Researchers have long been puzzled about the origins of cosmic rays – high energy particles which move very close to the speed of light. Now a team of scientists from the UK and Sweden think that an idea for a particle accelerator first put forward twenty years ago might explain how high energy cosmic ray electrons are produced close to the remnants of exploded stars (“supernovae”).
These very high speed electrons betray their presence by emitting “synchrotron” radiation as they gyrate in a magnetic field. Until now however it has been far from clear why the electrons are accelerated to such high energies.
Researchers from the University of Warwick, the Culham Science Centre in Oxfordshire, and Linköping University in Sweden used computer simulations to investigate the behaviour of electrons in the presence of a magnetic field and a wave consisting of an oscillating electric field, and found that, depending on the intensities of the magnetic field and the wave, and the direction in which the wave is moving, it is possible for a charged particle, such as an electron, to be accelerated indefinitely by the wave electric field.
This idea was proposed by physicists Tom Katsouleas and John Dawson at the University of California Los Angeles in 1983 as a novel method of producing high energy charged particles in the lab, with the wave being provided by a laser. The term “surfatron” was coined to describe this type of accelerator, because the particles ride across the wave front like surfers riding across an ocean wave.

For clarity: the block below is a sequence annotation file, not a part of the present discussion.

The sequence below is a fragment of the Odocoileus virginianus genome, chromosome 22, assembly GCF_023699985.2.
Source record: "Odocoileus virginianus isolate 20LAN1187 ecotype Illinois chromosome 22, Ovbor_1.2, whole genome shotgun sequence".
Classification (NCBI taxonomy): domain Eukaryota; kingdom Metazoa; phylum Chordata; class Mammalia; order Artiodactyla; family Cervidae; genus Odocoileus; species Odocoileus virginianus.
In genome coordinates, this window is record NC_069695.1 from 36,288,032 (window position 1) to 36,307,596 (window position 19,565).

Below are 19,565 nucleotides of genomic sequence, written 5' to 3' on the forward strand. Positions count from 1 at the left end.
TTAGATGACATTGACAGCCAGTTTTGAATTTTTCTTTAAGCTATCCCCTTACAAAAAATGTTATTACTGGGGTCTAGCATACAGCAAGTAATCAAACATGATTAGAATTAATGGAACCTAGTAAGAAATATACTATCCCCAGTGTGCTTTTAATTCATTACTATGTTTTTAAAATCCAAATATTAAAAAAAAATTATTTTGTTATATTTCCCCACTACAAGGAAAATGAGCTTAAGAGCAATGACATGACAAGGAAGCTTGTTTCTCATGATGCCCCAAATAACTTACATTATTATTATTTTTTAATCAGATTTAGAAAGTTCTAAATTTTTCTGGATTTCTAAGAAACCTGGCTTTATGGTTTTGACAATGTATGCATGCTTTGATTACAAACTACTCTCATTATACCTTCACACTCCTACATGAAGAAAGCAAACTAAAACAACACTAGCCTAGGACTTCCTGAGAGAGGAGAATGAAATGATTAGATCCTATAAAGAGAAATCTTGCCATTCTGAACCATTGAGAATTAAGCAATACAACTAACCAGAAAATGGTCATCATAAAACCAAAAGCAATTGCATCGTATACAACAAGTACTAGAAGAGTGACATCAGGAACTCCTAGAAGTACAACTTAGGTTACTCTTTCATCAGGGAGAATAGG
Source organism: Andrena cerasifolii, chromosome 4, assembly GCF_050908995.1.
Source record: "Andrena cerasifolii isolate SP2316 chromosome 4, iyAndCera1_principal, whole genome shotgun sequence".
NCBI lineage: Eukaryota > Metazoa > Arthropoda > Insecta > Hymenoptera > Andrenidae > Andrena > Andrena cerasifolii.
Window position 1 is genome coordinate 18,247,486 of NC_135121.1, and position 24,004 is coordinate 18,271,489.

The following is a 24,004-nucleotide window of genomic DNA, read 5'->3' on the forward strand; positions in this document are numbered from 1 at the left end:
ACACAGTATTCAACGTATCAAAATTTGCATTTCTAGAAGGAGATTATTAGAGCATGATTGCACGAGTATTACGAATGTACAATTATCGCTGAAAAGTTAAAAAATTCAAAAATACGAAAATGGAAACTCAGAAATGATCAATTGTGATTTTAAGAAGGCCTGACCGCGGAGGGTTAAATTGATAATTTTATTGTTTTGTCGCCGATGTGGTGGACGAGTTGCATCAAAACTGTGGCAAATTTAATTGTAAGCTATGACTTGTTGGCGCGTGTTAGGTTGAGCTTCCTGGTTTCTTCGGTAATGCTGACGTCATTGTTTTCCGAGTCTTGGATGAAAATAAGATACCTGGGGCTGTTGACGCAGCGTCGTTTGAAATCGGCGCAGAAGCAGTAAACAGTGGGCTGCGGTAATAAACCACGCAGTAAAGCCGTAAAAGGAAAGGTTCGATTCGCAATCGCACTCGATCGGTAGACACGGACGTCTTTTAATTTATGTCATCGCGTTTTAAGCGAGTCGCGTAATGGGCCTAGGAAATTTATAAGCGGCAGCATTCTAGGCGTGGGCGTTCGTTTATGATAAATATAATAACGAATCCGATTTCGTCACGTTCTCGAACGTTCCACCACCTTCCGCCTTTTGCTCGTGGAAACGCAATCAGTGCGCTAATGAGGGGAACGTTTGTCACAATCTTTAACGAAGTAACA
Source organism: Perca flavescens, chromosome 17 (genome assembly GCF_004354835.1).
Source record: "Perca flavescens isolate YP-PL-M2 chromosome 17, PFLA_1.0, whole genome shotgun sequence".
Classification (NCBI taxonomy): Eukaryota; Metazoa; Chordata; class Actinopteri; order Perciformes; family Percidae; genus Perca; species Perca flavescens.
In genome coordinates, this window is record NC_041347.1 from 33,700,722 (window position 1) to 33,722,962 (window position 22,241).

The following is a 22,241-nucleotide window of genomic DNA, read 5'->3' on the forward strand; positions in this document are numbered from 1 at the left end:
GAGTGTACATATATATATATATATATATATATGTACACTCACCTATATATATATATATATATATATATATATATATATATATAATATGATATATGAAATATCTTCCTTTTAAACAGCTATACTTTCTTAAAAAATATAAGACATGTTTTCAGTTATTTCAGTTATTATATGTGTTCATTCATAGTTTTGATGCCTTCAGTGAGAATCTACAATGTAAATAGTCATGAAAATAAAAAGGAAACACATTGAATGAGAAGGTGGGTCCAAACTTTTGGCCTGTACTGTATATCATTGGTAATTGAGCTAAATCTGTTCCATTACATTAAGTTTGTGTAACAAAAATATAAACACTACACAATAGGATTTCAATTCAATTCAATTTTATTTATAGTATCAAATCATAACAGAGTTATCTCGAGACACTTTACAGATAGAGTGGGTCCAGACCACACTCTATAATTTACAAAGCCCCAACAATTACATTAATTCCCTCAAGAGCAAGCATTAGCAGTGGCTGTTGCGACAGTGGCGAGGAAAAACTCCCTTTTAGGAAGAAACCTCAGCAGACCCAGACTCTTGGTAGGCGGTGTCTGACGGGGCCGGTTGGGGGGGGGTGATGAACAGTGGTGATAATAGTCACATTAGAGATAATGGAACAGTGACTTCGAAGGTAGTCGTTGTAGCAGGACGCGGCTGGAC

There are no lasers in supernova remnants, but the Warwick, Culham and Linköping researchers believe that the rapid expansion of a supernova remnant into space creates shock waves that accelerate ions. These ions then generate waves which can play a role similar to that of the laser in the surfatron concept. The analogy is not exact. For example, whereas the surfatron laser has only a single wavelength, in the case of the supernova remnant it is impossible to avoid the generation of waves with a range of wavelengths: this makes it more likely that particles will eventually stop gaining energy. However, the Culham-Warwick-Linköping team has shown that acceleration of electrons to speeds approaching that of light is still possible in these circumstances. The Warwick-Culham-Linköping research will be published in the journal Physical Review Letters in early December.
The researchers acknowledge funding from the PPARC, the Department of Trade and Industry, the Commission of the European Communities, and Naturvetenskapliga forskningsrådet (NFR).
The above post is reprinted from materials provided by University Of Warwick. Note: Materials may be edited for content and length.
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